Classic train which carried Harrogate passengers in 1923 is back on track after 88 years

The autocar at Skibeden on the Embsay and Bolton Abbey Railway during brake testing. (Credit: Alan Chandler)
The autocar at Skibeden on the Embsay and Bolton Abbey Railway during brake testing. (Credit: Alan Chandler)

A Guiness World record holding train which worked in and around Harrogate in 1923 is up and running again after 88 years out of service.

Credited by the Guinness World Records organisation as being the world’s first internal combustion – electric railcar, the autocar was the origin of today’s passenger trains.

Sir Ron Cooke, Chair of Yorkshire and Humber Heritage Lottery Fund Committee and Stephen Middleton, Chairman of the NER 1903 Electric Autocar Trust will formally launch the ‘autocar’ and trailer coach into traffic at midday, October 19 at Embsay Station, near Skipton.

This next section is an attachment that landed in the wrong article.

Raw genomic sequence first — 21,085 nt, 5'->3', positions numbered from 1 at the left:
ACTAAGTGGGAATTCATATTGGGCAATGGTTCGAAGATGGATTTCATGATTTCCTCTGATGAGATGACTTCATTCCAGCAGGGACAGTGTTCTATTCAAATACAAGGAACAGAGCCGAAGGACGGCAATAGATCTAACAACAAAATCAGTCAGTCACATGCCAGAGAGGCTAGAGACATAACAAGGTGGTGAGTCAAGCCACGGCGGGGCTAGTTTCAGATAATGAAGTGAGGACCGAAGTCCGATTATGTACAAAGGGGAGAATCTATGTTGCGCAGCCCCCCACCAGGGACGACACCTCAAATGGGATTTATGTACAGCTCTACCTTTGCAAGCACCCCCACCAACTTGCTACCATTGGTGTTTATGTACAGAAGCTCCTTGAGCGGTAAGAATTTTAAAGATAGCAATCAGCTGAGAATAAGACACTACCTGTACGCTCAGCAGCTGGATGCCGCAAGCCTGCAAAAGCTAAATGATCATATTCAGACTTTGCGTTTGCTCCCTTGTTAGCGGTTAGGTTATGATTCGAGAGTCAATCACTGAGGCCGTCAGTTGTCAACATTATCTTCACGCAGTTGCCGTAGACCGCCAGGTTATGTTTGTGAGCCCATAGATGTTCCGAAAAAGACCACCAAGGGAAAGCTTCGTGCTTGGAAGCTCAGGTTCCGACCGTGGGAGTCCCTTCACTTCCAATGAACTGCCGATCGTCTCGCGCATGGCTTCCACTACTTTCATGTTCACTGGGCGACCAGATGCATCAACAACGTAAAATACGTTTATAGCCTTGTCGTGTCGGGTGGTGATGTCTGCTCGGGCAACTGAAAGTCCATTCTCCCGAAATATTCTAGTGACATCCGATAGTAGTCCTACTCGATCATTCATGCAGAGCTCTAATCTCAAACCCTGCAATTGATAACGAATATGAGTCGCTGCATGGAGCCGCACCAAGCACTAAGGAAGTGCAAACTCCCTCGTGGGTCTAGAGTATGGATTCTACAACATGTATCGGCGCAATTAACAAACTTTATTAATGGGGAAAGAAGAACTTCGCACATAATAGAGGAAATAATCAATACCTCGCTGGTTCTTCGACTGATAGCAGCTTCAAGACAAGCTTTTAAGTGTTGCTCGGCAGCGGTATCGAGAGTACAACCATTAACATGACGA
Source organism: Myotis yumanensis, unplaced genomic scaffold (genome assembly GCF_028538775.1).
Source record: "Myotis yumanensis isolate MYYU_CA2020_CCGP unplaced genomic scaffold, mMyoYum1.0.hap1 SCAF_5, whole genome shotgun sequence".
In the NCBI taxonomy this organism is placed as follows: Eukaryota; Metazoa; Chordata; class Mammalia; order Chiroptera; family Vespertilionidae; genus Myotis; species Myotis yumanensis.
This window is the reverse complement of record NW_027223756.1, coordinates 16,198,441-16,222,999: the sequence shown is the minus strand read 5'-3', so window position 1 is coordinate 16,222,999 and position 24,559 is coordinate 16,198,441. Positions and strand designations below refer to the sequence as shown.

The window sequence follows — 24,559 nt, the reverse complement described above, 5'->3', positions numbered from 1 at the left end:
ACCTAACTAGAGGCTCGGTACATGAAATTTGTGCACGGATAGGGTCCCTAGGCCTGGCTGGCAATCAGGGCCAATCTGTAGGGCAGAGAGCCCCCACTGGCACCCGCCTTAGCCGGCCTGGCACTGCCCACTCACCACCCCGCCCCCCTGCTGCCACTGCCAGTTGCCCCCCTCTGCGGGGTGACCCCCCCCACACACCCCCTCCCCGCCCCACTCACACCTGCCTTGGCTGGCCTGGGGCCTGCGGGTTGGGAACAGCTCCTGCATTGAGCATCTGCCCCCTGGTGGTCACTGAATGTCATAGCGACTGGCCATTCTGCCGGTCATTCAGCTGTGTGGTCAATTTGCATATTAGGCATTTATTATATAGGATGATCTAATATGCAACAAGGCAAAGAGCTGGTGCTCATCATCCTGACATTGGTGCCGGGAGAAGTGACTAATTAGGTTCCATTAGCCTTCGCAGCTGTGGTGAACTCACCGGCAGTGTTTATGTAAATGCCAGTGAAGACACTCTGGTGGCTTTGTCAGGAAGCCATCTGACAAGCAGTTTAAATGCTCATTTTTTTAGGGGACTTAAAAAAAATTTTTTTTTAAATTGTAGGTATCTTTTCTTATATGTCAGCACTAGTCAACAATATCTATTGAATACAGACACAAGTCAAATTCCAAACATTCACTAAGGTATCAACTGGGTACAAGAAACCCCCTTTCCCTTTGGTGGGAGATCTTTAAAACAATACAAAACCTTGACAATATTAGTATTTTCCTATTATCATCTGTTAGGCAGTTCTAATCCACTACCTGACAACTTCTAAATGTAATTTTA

Two were built in 1903 by the North Eastern Railway at York Carriage Works and operated on railways around Yorkshire and the north-east.

Withdrawn in 1931, the body of the first was used as a holiday home until it was purchased in 2003 for restoration.

A charitable trust was formed, led by Stephen Middleton, an experienced vintage carriage restorer, and with the help of a dedicated team of volunteers and a £531,000 National Lottery grant the body has been repaired and restored to a very high standard.

The autocar is now scheduled for regular public services in 2019 on the Embsay and Bolton Abbey Railway, with the possibility of visits elsewhere.

Stephen Middleton said, “We could not have restored the autocar without the Heritage Lottery Fund and the support of National Lottery players or the dedication and generosity of our membership.

“As well as the grant award, we were also fortunate in receiving support from PRISM and the Ken Hoole Trust. The Transport Trust also advanced a loan facility of £46,000. My grateful thanks to all of them.

“I am immensely proud of our achievement in restoring this ‘missing link’ between the steam and diesel eras”.